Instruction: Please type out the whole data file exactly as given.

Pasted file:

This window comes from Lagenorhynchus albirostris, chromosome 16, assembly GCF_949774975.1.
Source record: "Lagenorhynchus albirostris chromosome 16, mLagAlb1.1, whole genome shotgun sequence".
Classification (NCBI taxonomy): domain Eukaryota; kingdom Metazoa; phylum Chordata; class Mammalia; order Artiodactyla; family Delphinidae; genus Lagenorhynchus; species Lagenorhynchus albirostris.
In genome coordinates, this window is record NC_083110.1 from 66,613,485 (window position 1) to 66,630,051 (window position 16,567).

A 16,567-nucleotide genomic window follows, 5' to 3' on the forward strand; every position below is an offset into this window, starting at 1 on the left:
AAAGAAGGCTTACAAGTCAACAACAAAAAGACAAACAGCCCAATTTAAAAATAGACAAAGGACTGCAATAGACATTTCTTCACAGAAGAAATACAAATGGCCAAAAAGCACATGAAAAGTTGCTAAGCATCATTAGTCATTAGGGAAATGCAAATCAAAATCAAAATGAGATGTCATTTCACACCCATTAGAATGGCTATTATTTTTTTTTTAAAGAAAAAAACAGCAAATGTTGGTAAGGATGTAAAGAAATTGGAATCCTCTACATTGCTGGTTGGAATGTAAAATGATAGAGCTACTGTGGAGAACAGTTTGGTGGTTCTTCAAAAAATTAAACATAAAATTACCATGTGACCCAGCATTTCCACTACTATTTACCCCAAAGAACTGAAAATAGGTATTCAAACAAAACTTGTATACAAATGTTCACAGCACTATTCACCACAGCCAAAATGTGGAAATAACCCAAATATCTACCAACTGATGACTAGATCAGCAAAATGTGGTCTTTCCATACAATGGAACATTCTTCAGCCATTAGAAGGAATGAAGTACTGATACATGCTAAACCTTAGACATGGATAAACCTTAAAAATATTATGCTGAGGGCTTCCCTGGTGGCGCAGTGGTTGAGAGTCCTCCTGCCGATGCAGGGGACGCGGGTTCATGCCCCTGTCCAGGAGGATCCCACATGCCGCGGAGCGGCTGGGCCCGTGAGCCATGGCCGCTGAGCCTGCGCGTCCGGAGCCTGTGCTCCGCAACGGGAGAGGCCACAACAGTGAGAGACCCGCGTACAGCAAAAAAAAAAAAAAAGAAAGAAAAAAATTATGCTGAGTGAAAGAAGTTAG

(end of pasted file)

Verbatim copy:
This window comes from Lagenorhynchus albirostris, chromosome 16, assembly GCF_949774975.1.
Source record: "Lagenorhynchus albirostris chromosome 16, mLagAlb1.1, whole genome shotgun sequence".
Classification (NCBI taxonomy): domain Eukaryota; kingdom Metazoa; phylum Chordata; class Mammalia; order Artiodactyla; family Delphinidae; genus Lagenorhynchus; species Lagenorhynchus albirostris.
In genome coordinates, this window is record NC_083110.1 from 66,613,485 (window position 1) to 66,630,051 (window position 16,567).

A 16,567-nucleotide genomic window follows, 5' to 3' on the forward strand; every position below is an offset into this window, starting at 1 on the left:
AAAGAAGGCTTACAAGTCAACAACAAAAAGACAAACAGCCCAATTTAAAAATAGACAAAGGACTGCAATAGACATTTCTTCACAGAAGAAATACAAATGGCCAAAAAGCACATGAAAAGTTGCTAAGCATCATTAGTCATTAGGGAAATGCAAATCAAAATCAAAATGAGATGTCATTTCACACCCATTAGAATGGCTATTATTTTTTTTTTAAAGAAAAAAACAGCAAATGTTGGTAAGGATGTAAAGAAATTGGAATCCTCTACATTGCTGGTTGGAATGTAAAATGATAGAGCTACTGTGGAGAACAGTTTGGTGGTTCTTCAAAAAATTAAACATAAAATTACCATGTGACCCAGCATTTCCACTACTATTTACCCCAAAGAACTGAAAATAGGTATTCAAACAAAACTTGTATACAAATGTTCACAGCACTATTCACCACAGCCAAAATGTGGAAATAACCCAAATATCTACCAACTGATGACTAGATCAGCAAAATGTGGTCTTTCCATACAATGGAACATTCTTCAGCCATTAGAAGGAATGAAGTACTGATACATGCTAAACCTTAGACATGGATAAACCTTAAAAATATTATGCTGAGGGCTTCCCTGGTGGCGCAGTGGTTGAGAGTCCTCCTGCCGATGCAGGGGACGCGGGTTCATGCCCCTGTCCAGGAGGATCCCACATGCCGCGGAGCGGCTGGGCCCGTGAGCCATGGCCGCTGAGCCTGCGCGTCCGGAGCCTGTGCTCCGCAACGGGAGAGGCCACAACAGTGAGAGACCCGCGTACAGCAAAAAAAAAAAAAAAGAAAGAAAAAAATTATGCTGAGTGAAAGAAGTTAG